And ever since that martial Synod met, Britannia sickens, Cintra! at thy name; And folks in office at the mention fret,[bj] And fain would blush, if blush they could, for shame. How will Posterity the deed proclaim! Will not our own and fellow-nations sneer, To view these champions cheated of their fame, By foes in fight o'erthrown, yet victors here, Where Scorn her finger points through many a coming year?


So deemed the Childe, as o'er the mountains he Did take his way in solitary guise: Sweet was the scene, yet soon he thought to flee, More restless than the swallow in the skies:[bk] Though here awhile he learned to moralise, For Meditation fixed at times on him; And conscious Reason whispered to despise His early youth, misspent in maddest whim; But as he gazed on truth his aching eyes grew dim.[52]


To horse! to horse! he quits, for ever quits[53] A scene of peace, though soothing to his soul:[bl] Again he rouses from his moping fits, But seeks not now the harlot and the bowl.[bm] Onward he flies, nor fixed as yet the goal Where he shall rest him on his pilgrimage; And o'er him many changing scenes must roll Ere toil his thirst for travel can assuage,[bn] Or he shall calm his breast, or learn experience sage.


Yet Mafra shall one moment claim delay,[5.B.] Where dwelt of yore the Lusians' luckless queen;[bo][54] And Church and Court did mingle their array, And Mass and revel were alternate seen; Lordlings and freres—ill-sorted fry I ween! But here the Babylonian Whore hath built A dome, where flaunts she in such glorious sheen, That men forget the blood which she hath spilt, And bow the knee to Pomp that loves to varnish guilt.


O'er vales that teem with fruits, romantic hills, (Oh, that such hills upheld a freeborn race!) Whereon to gaze the eye with joyaunce fills, Childe Harold wends through many a pleasant place.[bp] Though sluggards deem it but a foolish chase, And marvel men should quit their easy chair, The toilsome way, and long, long league to trace, Oh! there is sweetness in the mountain air, And Life, that bloated Ease can never hope to share.


More bleak to view the hills at length recede, And, less luxuriant, smoother vales extend:[bq] Immense horizon-bounded plains succeed! Far as the eye discerns, withouten end, Spain's realms appear whereon her shepherds tend Flocks, whose rich fleece right well the trader knows— Now must the Pastor's arm his lambs defend: For Spain is compassed by unyielding foes, And all must shield their all, or share Subjection's woes.


Where Lusitania and her Sister meet, Deem ye what bounds the rival realms divide?[br] Or ere the jealous Queens of Nations greet, Doth Tayo interpose his mighty tide? Or dark Sierras rise in craggy pride? Or fence of art, like China's vasty wall?— Ne barrier wall, ne river deep and wide, Ne horrid crags, nor mountains dark and tall, Rise like the rocks that part Hispania's land from Gaul:[55]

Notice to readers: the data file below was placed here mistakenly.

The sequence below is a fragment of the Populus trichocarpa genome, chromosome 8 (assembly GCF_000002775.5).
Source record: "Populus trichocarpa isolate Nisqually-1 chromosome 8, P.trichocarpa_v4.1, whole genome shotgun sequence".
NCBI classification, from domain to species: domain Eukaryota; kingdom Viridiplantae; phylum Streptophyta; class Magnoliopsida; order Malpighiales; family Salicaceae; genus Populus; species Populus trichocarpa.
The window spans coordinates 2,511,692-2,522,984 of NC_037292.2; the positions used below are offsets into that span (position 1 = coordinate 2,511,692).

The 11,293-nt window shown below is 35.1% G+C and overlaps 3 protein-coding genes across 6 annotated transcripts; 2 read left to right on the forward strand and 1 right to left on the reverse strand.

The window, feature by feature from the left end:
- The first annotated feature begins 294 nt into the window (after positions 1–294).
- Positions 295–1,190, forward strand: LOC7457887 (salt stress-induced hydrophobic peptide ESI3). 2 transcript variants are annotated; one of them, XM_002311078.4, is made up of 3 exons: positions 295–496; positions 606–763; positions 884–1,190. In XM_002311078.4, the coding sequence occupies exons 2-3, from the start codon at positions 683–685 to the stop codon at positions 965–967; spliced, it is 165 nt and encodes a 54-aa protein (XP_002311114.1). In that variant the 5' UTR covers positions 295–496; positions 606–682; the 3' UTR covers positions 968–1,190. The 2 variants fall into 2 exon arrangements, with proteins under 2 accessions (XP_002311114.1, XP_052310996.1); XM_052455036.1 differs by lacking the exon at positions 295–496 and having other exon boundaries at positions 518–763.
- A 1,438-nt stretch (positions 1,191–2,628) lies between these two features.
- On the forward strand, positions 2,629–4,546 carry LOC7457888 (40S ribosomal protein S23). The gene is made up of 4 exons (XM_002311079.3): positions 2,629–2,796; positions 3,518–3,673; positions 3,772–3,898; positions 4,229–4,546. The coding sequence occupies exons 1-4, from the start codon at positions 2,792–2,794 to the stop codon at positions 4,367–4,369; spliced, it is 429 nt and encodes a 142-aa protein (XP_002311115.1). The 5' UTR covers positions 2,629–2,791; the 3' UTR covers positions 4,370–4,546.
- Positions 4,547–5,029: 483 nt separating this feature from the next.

But these between a silver streamlet[56] glides, And scarce a name distinguisheth the brook, Though rival kingdoms press its verdant sides: Here leans the idle shepherd on his crook, And vacant on the rippling waves doth look, That peaceful still 'twixt bitterest foemen flow; For proud each peasant as the noblest duke: Well doth the Spanish hind the difference know 'Twixt him and Lusian slave, the lowest of the low.[6.B.]


But ere the mingling bounds have far been passed,[bs] Dark Guadiana rolls his power along In sullen billows, murmuring and vast, So noted ancient roundelays among.[bt] Whilome upon his banks did legions throng Of Moor and Knight, in mailed splendour drest: Here ceased the swift their race, here sunk the strong; The Paynim turban and the Christian crest Mixed on the bleeding stream, by floating hosts oppressed.[57]


Oh, lovely Spain! renowned, romantic Land! Where is that standard[58] which Pelagio bore,[bu] When Cava's traitor-sire first called the band That dyed thy mountain streams with Gothic gore?[7.B.] Where are those bloody Banners which of yore Waved o'er thy sons, victorious to the gale, And drove at last the spoilers to their shore?[59] Red gleamed the Cross, and waned the Crescent pale,[bv] While Afric's echoes thrilled with Moorish matrons' wail.


Teems not each ditty with the glorious tale?[60] Ah! such, alas! the hero's amplest fate! When granite moulders and when records fail, A peasant's plaint prolongs his dubious date.[bw] Pride! bend thine eye from Heaven to thine estate, See how the Mighty shrink into a song! Can Volume, Pillar, Pile preserve thee great? Or must thou trust Tradition's simple tongue, When Flattery sleeps with thee, and History does thee wrong?